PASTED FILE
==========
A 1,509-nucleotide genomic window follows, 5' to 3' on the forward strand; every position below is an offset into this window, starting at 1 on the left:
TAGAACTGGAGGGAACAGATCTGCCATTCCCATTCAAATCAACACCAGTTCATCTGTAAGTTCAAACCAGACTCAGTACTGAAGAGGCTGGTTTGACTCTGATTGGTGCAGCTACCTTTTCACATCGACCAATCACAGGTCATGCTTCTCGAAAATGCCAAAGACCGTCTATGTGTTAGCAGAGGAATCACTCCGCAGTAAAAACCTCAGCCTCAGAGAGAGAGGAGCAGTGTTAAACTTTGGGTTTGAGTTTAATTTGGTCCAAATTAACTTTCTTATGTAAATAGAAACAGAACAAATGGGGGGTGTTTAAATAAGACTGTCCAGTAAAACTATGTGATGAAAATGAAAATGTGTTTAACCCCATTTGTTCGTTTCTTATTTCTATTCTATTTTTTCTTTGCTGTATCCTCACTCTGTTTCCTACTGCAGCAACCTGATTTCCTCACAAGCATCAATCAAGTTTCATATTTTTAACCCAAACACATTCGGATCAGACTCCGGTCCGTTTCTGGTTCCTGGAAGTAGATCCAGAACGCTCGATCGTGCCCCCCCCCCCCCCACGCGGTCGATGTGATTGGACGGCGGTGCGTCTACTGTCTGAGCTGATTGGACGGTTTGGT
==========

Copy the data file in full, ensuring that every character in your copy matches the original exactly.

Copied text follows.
A 1,509-nucleotide genomic window follows, 5' to 3' on the forward strand; every position below is an offset into this window, starting at 1 on the left:
TAGAACTGGAGGGAACAGATCTGCCATTCCCATTCAAATCAACACCAGTTCATCTGTAAGTTCAAACCAGACTCAGTACTGAAGAGGCTGGTTTGACTCTGATTGGTGCAGCTACCTTTTCACATCGACCAATCACAGGTCATGCTTCTCGAAAATGCCAAAGACCGTCTATGTGTTAGCAGAGGAATCACTCCGCAGTAAAAACCTCAGCCTCAGAGAGAGAGGAGCAGTGTTAAACTTTGGGTTTGAGTTTAATTTGGTCCAAATTAACTTTCTTATGTAAATAGAAACAGAACAAATGGGGGGTGTTTAAATAAGACTGTCCAGTAAAACTATGTGATGAAAATGAAAATGTGTTTAACCCCATTTGTTCGTTTCTTATTTCTATTCTATTTTTTCTTTGCTGTATCCTCACTCTGTTTCCTACTGCAGCAACCTGATTTCCTCACAAGCATCAATCAAGTTTCATATTTTTAACCCAAACACATTCGGATCAGACTCCGGTCCGTTTCTGGTTCCTGGAAGTAGATCCAGAACGCTCGATCGTGCCCCCCCCCCCCCCACGCGGTCGATGTGATTGGACGGCGGTGCGTCTACTGTCTGAGCTGATTGGACGGTTTGGT